In 1845, when he was 24, Gustave Flaubert visited the Balbi Palace in Genoa and was much moved by a painting, then attributed to Bruegel the Elder and now thought to be by one of his followers, of The Temptation of St Anthony. While fasting in the Egyptian desert, Anthony is plagued by temptations of all kinds, administered by the beautiful Ammonaria, King Nebuchadnezzar, The Queen of Sheba, Lucifer, Lust and Death (to name but a few).

Flaubert worked on his novel based on this story throughout his life, producing three versions, completed in 1849, 1856 and 1872, before publishing the final version in 1874.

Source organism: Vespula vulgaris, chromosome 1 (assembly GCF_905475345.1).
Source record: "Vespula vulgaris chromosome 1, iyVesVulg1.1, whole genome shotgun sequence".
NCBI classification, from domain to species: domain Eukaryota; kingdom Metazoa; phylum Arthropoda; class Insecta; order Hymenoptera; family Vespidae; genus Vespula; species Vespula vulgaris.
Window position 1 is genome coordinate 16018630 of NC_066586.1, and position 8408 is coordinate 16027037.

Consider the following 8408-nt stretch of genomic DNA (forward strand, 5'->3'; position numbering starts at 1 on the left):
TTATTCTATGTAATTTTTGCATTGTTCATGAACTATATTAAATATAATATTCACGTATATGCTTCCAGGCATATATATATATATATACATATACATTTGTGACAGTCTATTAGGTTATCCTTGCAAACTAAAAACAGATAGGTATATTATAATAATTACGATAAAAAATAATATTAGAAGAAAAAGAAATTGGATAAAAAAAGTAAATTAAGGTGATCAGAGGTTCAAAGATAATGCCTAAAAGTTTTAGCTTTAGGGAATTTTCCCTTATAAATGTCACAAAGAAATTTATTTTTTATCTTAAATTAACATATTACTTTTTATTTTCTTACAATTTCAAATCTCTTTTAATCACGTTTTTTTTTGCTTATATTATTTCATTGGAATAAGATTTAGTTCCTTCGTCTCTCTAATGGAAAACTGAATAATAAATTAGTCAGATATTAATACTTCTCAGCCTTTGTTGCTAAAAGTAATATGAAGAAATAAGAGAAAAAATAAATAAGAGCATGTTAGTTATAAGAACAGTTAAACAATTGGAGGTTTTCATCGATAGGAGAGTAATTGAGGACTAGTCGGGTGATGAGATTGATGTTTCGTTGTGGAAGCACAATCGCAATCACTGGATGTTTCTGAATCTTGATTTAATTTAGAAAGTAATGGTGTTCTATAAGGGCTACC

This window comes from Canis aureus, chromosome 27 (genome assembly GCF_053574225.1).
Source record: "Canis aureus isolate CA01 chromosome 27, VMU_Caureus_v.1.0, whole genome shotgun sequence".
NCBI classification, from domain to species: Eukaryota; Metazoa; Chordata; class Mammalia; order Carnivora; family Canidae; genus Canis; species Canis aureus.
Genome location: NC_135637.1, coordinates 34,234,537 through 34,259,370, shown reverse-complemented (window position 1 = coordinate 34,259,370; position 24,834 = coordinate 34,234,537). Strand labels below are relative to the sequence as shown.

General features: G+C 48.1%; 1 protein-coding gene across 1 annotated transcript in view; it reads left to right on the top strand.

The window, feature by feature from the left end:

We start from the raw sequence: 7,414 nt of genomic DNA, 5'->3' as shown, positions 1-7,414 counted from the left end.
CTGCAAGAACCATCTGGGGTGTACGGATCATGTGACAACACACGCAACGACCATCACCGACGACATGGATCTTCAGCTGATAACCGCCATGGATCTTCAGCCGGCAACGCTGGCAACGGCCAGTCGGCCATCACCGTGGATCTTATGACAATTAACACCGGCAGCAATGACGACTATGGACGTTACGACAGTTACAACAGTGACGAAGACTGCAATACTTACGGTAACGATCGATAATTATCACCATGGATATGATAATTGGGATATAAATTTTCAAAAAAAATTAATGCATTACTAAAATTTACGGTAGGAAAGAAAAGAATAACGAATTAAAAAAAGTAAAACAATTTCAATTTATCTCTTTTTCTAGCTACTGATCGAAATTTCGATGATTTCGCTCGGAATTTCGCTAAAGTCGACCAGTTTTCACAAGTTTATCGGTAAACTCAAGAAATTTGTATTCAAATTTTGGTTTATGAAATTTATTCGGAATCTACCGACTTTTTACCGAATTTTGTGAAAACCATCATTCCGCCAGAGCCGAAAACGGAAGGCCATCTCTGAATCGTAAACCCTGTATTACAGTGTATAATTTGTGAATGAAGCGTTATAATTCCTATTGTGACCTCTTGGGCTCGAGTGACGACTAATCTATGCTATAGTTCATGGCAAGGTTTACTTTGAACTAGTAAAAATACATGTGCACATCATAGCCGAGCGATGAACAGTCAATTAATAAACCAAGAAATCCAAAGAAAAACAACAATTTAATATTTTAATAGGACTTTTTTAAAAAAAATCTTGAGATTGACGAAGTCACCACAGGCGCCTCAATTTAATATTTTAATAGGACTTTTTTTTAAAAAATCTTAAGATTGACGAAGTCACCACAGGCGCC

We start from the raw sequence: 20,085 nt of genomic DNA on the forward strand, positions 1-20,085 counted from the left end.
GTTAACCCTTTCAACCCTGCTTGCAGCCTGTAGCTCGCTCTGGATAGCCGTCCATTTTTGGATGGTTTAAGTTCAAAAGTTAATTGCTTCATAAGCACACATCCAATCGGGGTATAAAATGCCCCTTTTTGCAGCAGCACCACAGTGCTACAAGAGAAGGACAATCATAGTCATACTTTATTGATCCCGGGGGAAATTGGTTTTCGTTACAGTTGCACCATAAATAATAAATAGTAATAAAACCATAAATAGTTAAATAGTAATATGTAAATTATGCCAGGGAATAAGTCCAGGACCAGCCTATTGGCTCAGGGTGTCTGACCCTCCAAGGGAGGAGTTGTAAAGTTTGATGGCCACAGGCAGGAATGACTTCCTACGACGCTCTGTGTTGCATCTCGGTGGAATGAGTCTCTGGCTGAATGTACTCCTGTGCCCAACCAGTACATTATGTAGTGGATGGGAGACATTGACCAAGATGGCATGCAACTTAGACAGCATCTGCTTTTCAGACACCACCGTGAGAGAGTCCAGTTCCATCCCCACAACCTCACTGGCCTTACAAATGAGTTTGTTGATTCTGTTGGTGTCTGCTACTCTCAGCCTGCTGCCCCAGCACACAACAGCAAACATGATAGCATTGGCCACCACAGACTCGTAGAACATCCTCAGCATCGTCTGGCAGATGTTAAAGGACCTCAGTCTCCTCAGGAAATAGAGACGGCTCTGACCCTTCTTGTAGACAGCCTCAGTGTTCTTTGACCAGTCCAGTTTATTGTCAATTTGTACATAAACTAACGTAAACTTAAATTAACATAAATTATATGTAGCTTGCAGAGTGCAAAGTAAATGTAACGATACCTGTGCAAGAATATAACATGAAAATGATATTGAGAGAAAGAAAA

The Bosschère-illustrated Flaubert is the Renée Francis translation of the 1874 version. For this Bodley Head commission Bosschère produced some of his most overtly sexual work, fully consistent with the underlying sensuality (and associated guilt) of Flaubert’s text.

The First Temptation of St Anthony was published by The Bodley Head in a limited numbered edition of 3,000 copies.